Boffins, crazy ideas and blue sky research might not sound like the building blocks of an industrial policy. However, one of the most seasoned figures in modern politics argued this week that science is not just a cultural activity but plays a central role in driving the nation’s economy. Lord Heseltine, the former deputy Prime Minister, delivered this message to a 300-strong audience attending the Campaign for Science and Engineering (CaSE) Annual Lecture.
Speaking in the Science Museum’s IMAX theatre, Lord Heseltine, who described the Museum as “very impressive”, called for science to help drive economic growth in the UK (the full speech can be read here) as well as discussing research, industrial strategy and the ability of technology to inspiring young people.
Drawing on the development of IMAX technology, which has seen decades of advances in technology to improve the public’s cinematic experience, Lord Heseltine noted that if just one student went “to school tomorrow with a renewed enthusiasm for their science lessons, then the pioneers of IMAX technology would surely have done a worthwhile job.”
Lord Heseltine last delivered the CaSE Annual Lecture in 1989, when the organisation was called Save British Science, just a fortnight after the fall of the Berlin Wall. That event, and the political harmony that followed, drove economic collaboration across Europe, helping create today’s global economy.
How to keep up with other nations in the global economy is central to Lord Heseltine’s recently published report: No stone unturned in pursuit of growth. Lord Heseltine called for the government to “place educational improvement, the raising of basic standards and the complete intolerance of sink schools” at the heart of the growth agenda – a key theme of his report.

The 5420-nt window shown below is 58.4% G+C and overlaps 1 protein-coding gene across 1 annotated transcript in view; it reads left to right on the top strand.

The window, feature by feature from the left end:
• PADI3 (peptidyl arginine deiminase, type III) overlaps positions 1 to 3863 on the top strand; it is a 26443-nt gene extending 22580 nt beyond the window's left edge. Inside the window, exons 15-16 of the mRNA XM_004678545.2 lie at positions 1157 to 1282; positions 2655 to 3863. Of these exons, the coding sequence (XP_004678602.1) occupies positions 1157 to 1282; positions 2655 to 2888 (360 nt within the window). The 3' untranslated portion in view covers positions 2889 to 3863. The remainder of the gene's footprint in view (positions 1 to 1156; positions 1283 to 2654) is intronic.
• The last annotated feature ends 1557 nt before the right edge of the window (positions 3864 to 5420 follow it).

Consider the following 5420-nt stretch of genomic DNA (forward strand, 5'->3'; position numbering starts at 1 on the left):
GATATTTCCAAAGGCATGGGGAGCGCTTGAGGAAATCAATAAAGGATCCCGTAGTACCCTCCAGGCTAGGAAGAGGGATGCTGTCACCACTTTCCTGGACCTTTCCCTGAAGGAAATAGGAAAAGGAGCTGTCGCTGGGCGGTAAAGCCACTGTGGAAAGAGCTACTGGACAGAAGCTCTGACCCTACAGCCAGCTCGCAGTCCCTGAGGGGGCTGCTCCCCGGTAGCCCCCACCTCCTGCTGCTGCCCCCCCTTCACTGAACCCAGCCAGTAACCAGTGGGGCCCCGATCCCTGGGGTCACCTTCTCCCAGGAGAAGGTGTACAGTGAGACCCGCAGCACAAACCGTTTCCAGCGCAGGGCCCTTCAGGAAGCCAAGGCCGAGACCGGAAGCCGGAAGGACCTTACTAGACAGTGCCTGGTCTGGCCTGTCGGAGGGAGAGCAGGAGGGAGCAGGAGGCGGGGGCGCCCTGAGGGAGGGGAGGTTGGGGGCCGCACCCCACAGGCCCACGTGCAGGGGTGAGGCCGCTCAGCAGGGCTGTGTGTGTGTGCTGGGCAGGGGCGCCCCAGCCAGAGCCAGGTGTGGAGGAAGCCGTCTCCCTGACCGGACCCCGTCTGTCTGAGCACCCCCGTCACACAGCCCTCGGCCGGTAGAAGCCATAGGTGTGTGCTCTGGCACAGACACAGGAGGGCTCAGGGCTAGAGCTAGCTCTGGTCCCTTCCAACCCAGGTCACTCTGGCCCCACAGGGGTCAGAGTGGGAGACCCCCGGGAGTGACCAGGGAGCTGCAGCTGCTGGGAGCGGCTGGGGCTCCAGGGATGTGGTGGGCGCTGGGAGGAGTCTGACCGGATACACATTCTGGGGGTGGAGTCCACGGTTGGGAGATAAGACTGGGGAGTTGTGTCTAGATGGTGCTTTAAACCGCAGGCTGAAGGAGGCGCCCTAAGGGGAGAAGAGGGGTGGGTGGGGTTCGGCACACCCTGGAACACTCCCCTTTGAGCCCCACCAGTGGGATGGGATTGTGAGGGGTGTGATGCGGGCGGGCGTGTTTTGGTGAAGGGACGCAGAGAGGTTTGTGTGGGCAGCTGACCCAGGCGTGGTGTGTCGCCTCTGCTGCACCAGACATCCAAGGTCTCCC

In his speech, Lord Heseltine was optimistic about the future of science education, noting that “science has never been so accessible or exciting,” and encouraging members of the audience to visit schools and meet students, “Every child remembers the brilliant adult who sparked a flame of ambition in their head, who changed the course of their life forever.”
Inspiring the next generation of scientists and engineer’s is a vital part of the Museum’s mission. Engaging with 400,000 school children a year, the Museum’s Learning team work with thousands of science teachers across the country to help them develop innovative tools and techniques to deliver outstanding science lessons.
The speech concluded with a look at industrial strategy, “It is about government working hand-in-hand with business to help our industrial base get ahead,” before a Q&A discussion with audience members. The Q&A touched on the benefits of blue skies research; with Lord Heseltine commenting that research must not only be done for its own sake, but also for the pursuit of growth.
Lord Heseltine’s comments here at the Museum come in the wake of a recent speech at the Royal Society by the Chancellor, who emphasised the central role of science in driving a modern, dynamic economy.